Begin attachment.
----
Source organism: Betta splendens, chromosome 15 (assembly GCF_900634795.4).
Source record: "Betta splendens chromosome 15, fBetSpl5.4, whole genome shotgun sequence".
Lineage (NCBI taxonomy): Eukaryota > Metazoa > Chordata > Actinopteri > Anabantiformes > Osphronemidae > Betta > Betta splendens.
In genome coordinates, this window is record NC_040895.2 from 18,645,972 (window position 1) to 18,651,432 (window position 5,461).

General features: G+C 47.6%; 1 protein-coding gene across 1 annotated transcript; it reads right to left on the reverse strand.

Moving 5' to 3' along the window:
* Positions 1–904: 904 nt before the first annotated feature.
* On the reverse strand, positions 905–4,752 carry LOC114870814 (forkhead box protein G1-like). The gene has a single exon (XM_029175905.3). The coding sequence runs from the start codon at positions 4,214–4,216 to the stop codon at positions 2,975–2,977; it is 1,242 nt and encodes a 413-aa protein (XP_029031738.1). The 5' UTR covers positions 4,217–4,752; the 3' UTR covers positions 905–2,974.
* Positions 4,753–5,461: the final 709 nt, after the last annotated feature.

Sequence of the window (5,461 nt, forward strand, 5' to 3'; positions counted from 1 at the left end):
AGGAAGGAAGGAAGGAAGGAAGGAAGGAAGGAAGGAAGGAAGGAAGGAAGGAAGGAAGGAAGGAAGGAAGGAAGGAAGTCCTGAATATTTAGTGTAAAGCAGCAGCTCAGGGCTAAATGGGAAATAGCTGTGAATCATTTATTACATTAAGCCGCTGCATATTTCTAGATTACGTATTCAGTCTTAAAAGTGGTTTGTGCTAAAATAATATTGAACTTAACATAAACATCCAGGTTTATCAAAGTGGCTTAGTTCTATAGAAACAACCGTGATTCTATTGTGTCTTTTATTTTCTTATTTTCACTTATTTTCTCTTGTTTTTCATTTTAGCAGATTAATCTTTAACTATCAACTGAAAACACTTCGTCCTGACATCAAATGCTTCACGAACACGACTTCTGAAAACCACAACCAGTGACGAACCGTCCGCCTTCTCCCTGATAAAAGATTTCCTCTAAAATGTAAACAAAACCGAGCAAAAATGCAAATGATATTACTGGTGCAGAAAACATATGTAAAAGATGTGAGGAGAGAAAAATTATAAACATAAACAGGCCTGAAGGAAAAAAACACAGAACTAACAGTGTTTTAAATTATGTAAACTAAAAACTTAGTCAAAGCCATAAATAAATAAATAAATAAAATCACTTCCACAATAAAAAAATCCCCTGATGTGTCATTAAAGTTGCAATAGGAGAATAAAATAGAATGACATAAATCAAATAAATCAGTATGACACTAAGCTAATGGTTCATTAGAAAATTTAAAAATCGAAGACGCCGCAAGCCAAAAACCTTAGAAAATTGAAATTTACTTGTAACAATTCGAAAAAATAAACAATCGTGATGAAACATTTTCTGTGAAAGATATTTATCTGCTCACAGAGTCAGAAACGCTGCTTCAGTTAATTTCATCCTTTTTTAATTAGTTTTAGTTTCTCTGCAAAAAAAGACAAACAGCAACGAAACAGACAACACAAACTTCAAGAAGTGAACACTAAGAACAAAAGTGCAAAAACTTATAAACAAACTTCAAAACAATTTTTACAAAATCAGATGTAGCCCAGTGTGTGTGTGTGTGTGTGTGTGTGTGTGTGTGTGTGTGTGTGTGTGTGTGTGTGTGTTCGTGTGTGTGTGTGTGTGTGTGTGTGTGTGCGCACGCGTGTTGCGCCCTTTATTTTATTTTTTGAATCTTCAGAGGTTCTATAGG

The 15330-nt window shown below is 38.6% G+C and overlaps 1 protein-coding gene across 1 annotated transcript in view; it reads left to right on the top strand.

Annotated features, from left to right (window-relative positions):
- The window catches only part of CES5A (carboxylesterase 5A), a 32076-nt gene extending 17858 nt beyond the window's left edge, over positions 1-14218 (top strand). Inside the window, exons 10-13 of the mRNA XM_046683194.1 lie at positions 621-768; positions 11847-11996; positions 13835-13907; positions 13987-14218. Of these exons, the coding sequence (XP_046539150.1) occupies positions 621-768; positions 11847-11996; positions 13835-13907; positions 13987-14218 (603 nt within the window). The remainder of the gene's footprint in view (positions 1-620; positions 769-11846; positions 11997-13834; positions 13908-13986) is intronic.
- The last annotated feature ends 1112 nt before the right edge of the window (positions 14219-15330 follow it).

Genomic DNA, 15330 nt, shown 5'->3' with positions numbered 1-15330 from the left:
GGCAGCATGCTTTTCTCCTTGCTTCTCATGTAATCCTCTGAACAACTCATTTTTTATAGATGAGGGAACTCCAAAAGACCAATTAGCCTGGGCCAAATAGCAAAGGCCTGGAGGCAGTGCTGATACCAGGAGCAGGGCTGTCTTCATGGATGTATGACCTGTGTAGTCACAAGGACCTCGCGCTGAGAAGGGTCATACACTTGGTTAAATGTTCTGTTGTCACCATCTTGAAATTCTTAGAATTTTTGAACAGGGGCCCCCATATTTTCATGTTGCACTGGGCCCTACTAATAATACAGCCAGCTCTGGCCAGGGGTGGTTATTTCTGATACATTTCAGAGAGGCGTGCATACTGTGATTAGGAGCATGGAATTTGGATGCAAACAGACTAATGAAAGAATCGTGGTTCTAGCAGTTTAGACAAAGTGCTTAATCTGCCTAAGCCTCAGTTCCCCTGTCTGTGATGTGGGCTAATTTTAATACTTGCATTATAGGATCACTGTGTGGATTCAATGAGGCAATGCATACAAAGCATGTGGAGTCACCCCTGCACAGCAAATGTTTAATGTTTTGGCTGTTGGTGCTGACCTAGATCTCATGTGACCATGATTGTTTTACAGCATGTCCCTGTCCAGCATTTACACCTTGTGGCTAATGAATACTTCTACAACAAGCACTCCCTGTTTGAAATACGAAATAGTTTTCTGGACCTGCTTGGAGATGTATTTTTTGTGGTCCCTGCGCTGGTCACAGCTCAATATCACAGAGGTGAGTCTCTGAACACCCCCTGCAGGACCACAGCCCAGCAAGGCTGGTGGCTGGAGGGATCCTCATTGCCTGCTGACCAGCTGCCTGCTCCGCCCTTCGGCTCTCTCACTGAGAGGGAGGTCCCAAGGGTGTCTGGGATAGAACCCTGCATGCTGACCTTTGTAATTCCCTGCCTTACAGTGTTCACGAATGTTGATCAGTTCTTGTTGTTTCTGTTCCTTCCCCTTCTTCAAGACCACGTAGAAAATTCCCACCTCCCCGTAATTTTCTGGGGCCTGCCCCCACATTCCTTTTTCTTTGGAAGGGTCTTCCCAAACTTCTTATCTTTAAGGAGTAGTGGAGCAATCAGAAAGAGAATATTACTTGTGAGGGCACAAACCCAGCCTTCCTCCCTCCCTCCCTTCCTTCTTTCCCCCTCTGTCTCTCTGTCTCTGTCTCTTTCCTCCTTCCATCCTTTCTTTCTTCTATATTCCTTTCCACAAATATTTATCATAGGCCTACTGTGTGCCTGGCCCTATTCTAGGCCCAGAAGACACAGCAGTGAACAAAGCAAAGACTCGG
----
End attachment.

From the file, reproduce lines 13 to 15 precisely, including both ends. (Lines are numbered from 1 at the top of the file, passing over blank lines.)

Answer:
Annotated features, from left to right (window-relative positions):
- The window catches only part of CES5A (carboxylesterase 5A), a 32076-nt gene extending 17858 nt beyond the window's left edge, over positions 1-14218 (top strand). Inside the window, exons 10-13 of the mRNA XM_046683194.1 lie at positions 621-768; positions 11847-11996; positions 13835-13907; positions 13987-14218. Of these exons, the coding sequence (XP_046539150.1) occupies positions 621-768; positions 11847-11996; positions 13835-13907; positions 13987-14218 (603 nt within the window). The remainder of the gene's footprint in view (positions 1-620; positions 769-11846; positions 11997-13834; positions 13908-13986) is intronic.
- The last annotated feature ends 1112 nt before the right edge of the window (positions 14219-15330 follow it).